I started sending out resumes to companies approximately three months prior to last day in the Navy. About one month before my retirement, one of my subordinate sailors aboard my last submarine, called to discuss his job and employer. He told his boss about me, my leadership style and thought I would be a great fit. After introductions and a lunch meeting, I was set up with an interview. I was offered a position a couple of days later. The only problem was the job was in Glastonbury, CT and not Charlotte, NC. Since my house had not yet sold, I decided to take job offer. After I had officially accepted, I learned they weren’t even planning on hiring at the time. I had a job lined up before my retirement ceremony and started my new career while on terminal leave. Everything fell into place because this young sailor remembered me and how I treated him and the department while serving as their Engineering Department Master Chief.
Fast forward three and half years, my house sold (finally) and my employer allowed me to move to the Charlotte area and work from home. All the networking I did on LinkedIn has paid off as well. I belong to a couple of great organizations in the Charlotte area as well as hold the position of board member for PMI-Metrolina.
Waiting till you are about to transition out of the military is too late to start planning for it. Always treat others as you wished to be treated is the best advice I can give to military members. Start early in your career treating your peers and your subordinates with respect, kindness and compassion. Listen to them. Mentor them. Teach and coach them. It not only helps your department, command, or branch of service; it could be beneficial during and after your transitioning. You never know when or how your paths will cross again. Also, it’s just a decent thing to do. If I wasn’t mentored and coached to be a successful leader who took care of his sailors, I would not have been offered that position when they weren’t even looking to hire.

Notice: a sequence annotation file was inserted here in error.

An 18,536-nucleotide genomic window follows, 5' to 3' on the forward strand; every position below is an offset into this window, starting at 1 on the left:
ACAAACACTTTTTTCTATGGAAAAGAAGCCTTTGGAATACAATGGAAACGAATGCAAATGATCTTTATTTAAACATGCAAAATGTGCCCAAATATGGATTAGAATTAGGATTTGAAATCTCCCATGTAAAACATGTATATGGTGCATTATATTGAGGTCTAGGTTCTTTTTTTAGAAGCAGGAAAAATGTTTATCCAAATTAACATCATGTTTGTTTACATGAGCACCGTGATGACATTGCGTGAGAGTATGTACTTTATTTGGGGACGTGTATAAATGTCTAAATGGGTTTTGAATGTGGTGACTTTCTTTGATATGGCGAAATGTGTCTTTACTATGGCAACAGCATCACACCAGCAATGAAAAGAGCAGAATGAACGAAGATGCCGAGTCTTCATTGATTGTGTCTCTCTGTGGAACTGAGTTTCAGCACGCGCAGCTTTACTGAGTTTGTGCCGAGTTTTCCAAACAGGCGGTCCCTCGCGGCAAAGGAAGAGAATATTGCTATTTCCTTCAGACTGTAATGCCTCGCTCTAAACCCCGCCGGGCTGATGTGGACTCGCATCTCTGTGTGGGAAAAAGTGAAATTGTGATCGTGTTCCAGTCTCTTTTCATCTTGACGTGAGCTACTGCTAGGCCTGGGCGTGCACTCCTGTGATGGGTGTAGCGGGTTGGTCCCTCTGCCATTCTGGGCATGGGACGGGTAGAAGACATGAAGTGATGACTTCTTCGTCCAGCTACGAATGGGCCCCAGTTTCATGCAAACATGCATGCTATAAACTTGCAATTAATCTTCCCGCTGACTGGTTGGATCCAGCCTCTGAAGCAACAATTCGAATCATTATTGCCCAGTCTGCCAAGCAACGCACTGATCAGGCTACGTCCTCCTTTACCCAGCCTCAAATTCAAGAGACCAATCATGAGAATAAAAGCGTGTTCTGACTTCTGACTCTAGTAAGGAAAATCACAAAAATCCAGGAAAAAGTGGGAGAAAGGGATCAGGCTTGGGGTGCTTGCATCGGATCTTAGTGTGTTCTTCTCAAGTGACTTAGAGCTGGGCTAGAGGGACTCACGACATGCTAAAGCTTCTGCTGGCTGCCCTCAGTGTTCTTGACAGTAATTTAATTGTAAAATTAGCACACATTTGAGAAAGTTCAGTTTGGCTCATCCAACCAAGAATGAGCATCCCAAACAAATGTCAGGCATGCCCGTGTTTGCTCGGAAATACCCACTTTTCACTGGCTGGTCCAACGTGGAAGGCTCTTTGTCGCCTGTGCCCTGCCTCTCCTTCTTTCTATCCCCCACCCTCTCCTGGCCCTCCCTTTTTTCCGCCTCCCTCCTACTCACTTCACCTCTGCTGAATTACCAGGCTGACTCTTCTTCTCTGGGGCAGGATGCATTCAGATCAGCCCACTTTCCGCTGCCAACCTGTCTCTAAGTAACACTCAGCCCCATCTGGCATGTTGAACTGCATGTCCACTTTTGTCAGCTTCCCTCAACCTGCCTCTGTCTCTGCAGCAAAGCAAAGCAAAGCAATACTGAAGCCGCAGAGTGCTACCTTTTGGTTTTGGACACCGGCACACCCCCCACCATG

Master Chief Electronics Technician (Submarines) Charles S. Logan was born in Randolph, Vermont and grew up in the small town of Bethel, VT. and graduated Whitcomb High School in 1981. In November 1985, he enlisted in the Navy as a Nuclear Electronics Technician.
Master Chief Logan served on six submarines including: USS DANIEL Boone (SSBN 629 GOLD; USS JACKSONVILLE (SSN 699); USS MAINE (SSBN 741 GOLD); PCU NORTH CAROLINA (SSN 777); USS TEXAS (SSN 775); and USS PROVIDENCE (SSN 719) as the Engineering Department Master Chief (EDMC).
He also served at the following shore commands: Nuclear Power Training Unit (NPTU); Naval Nuclear Power Training Command (NNPTC); Naval Submarine Support Facility as the Repair Department Master Chief (RDMC); and finally, The Historic Ship Nautilus Museum (SSN 571) as the Command Master Chief (CMC) until he retired in March of 2014.
Master Chief Logan’s personal awards include the Meritorious Service Medal, Navy Commendation Medal (3 awards), Navy Achievement Medal (9 awards), Navy Good Conduct Medal (8 awards), Humanitarian Service Medal, Military Outstanding Volunteer Service Medal, Expert Rifle and Pistol Medals and various unit commendations and service ribbons.
Master Chief Logan is married to the former Sandra Reilly. They have 3 boys, Reilly, Austin and Preston as well as 1 girl, Peyton. They reside in Waxhaw, NC. Charles Logan can be contacted on Linkedin here.